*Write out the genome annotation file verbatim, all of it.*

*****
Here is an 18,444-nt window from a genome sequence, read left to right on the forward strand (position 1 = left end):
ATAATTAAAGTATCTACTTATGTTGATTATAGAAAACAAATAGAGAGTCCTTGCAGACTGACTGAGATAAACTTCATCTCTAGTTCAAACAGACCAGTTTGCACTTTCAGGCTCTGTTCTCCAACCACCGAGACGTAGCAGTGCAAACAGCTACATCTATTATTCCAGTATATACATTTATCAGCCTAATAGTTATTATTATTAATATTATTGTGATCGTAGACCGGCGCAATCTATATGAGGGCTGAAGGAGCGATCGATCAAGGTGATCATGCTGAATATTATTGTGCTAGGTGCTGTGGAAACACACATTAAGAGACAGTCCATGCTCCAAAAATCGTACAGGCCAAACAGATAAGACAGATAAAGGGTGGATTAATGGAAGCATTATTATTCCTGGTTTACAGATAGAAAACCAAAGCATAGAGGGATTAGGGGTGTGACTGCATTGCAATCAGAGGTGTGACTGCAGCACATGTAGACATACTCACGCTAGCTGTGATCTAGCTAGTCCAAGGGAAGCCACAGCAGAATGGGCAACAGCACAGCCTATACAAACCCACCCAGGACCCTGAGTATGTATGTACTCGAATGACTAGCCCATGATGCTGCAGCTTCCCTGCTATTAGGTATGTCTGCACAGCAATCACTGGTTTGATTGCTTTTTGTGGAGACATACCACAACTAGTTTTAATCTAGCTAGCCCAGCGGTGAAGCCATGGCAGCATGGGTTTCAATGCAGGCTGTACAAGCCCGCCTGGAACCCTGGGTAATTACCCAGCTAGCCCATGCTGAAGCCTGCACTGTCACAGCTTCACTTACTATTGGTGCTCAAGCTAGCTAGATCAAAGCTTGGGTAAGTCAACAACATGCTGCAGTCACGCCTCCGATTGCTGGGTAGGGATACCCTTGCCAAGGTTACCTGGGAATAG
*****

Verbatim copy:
Here is an 18,444-nt window from a genome sequence, read left to right on the forward strand (position 1 = left end):
ATAATTAAAGTATCTACTTATGTTGATTATAGAAAACAAATAGAGAGTCCTTGCAGACTGACTGAGATAAACTTCATCTCTAGTTCAAACAGACCAGTTTGCACTTTCAGGCTCTGTTCTCCAACCACCGAGACGTAGCAGTGCAAACAGCTACATCTATTATTCCAGTATATACATTTATCAGCCTAATAGTTATTATTATTAATATTATTGTGATCGTAGACCGGCGCAATCTATATGAGGGCTGAAGGAGCGATCGATCAAGGTGATCATGCTGAATATTATTGTGCTAGGTGCTGTGGAAACACACATTAAGAGACAGTCCATGCTCCAAAAATCGTACAGGCCAAACAGATAAGACAGATAAAGGGTGGATTAATGGAAGCATTATTATTCCTGGTTTACAGATAGAAAACCAAAGCATAGAGGGATTAGGGGTGTGACTGCATTGCAATCAGAGGTGTGACTGCAGCACATGTAGACATACTCACGCTAGCTGTGATCTAGCTAGTCCAAGGGAAGCCACAGCAGAATGGGCAACAGCACAGCCTATACAAACCCACCCAGGACCCTGAGTATGTATGTACTCGAATGACTAGCCCATGATGCTGCAGCTTCCCTGCTATTAGGTATGTCTGCACAGCAATCACTGGTTTGATTGCTTTTTGTGGAGACATACCACAACTAGTTTTAATCTAGCTAGCCCAGCGGTGAAGCCATGGCAGCATGGGTTTCAATGCAGGCTGTACAAGCCCGCCTGGAACCCTGGGTAATTACCCAGCTAGCCCATGCTGAAGCCTGCACTGTCACAGCTTCACTTACTATTGGTGCTCAAGCTAGCTAGATCAAAGCTTGGGTAAGTCAACAACATGCTGCAGTCACGCCTCCGATTGCTGGGTAGGGATACCCTTGCCAAGGTTACCTGGGAATAG